Taking that concept further, John Heilpern quotes Parks in his piece Voices from the Edge:

“Because of a shameful past,” she points out, “there’s an equation from both whites and blacks that automatically goes: Black people are oppressed. There are some wonderful plays about the black struggle—but is that all we get to write about? There’s another equation, I think. And that’s what I’m interested in. How about black people, period? What if you remove the racial tension for a moment? What, then, is the drama and what kind of theater does it make? Maybe really weird theater! But I’m trying to remove the straitjacket.”

Aligning with Parks’ intentions and approach doesn’t necessarily guarantee a connection with her work however. Parks’ recent play, Father Comes Home From the Wars (Parts 1, 2 & 3), is on a run at A.R.T. in Cambridge after its premiere at the Public Theater in New York City last fall. (In his review in the New York Times, Christopher Isherwood heralded these first three plays as Parks’ best work so far.) As much as I wanted to connect deeply with this latest work, I found it difficult.

Taking place in the Civil War, these three one-hour plays offer a fresh deconstruction of Homer’s Odyssey. The protagonist is a slave named Hero (later called Ulysses,) his wife Penny, a dog named “Odd-See,” fellow slave Homer and a small “chorus” of other slaves. Part 1 is the set up for Hero’s decision to go to war on the Confederate side with his “boss-master.” Part 2 takes place during the war, and Part 3 is Hero/Ulysses’s return home after the Emancipation Proclamation.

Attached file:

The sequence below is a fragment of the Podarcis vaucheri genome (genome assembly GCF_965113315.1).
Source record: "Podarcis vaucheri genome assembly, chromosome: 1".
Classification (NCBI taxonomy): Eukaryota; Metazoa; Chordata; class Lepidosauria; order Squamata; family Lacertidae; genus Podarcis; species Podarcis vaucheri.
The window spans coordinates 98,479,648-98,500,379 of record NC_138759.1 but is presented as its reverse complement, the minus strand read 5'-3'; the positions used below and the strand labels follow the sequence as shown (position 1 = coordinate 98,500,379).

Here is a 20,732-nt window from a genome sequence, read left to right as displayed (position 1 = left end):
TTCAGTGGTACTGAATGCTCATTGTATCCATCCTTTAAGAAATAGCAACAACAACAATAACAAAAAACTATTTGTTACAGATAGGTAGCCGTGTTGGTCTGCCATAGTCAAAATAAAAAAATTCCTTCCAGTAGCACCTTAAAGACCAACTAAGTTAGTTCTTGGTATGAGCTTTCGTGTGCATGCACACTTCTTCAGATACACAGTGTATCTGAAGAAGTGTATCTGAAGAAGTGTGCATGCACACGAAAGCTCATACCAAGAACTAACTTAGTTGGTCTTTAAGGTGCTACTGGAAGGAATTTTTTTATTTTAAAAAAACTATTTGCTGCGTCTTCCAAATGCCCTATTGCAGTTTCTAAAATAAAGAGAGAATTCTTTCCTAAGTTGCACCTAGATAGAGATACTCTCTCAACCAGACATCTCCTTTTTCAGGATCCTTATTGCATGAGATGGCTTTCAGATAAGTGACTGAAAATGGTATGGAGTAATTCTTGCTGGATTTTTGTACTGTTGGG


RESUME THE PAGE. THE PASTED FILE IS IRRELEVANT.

As a story line, this is rich with possibility. But that sense of possibility was thwarted early on for me. Perhaps it was pacing. Parks often talks about how language is music (“There are aspects of music that I borrow and use in my work: repetition and revision. A big part of jazz is repeat and revise, and repeat and revise,” she told Ong.) The rhythm of the whole evening was colored by a tedious beginning. The cadence of the dialogue felt slow and labored, more irritating than enchanting. There were individual moments when language and character did come together—the fierce monologue by the white Colonel/boss-master about how grateful he is that he is white, Hero’s meditation on his worth (as a slave or as a free man), the oddly out of place but engaging soliloquy by the talking dog Odd-See. But I struggled to find the thread that could hold all these pieces together in a meaningful arc, and it escaped me.

It could just be a quirk in me, so I have spent a lot of time thinking about why these plays missed the mark. It may be that I just happened to see them on one of those nights when that mystical theatrical magic—the alchemy that transforms words, actors, music, sets into another reality—just wasn’t happening. I did speak with three other people who also saw the play, two of them on a different night. They also had issues although their list was different than my own. It wasn’t stitching together as a whole for any of us, but each of us had our own explanations for why that is. I would love to have someone who adored this play tell me why they did.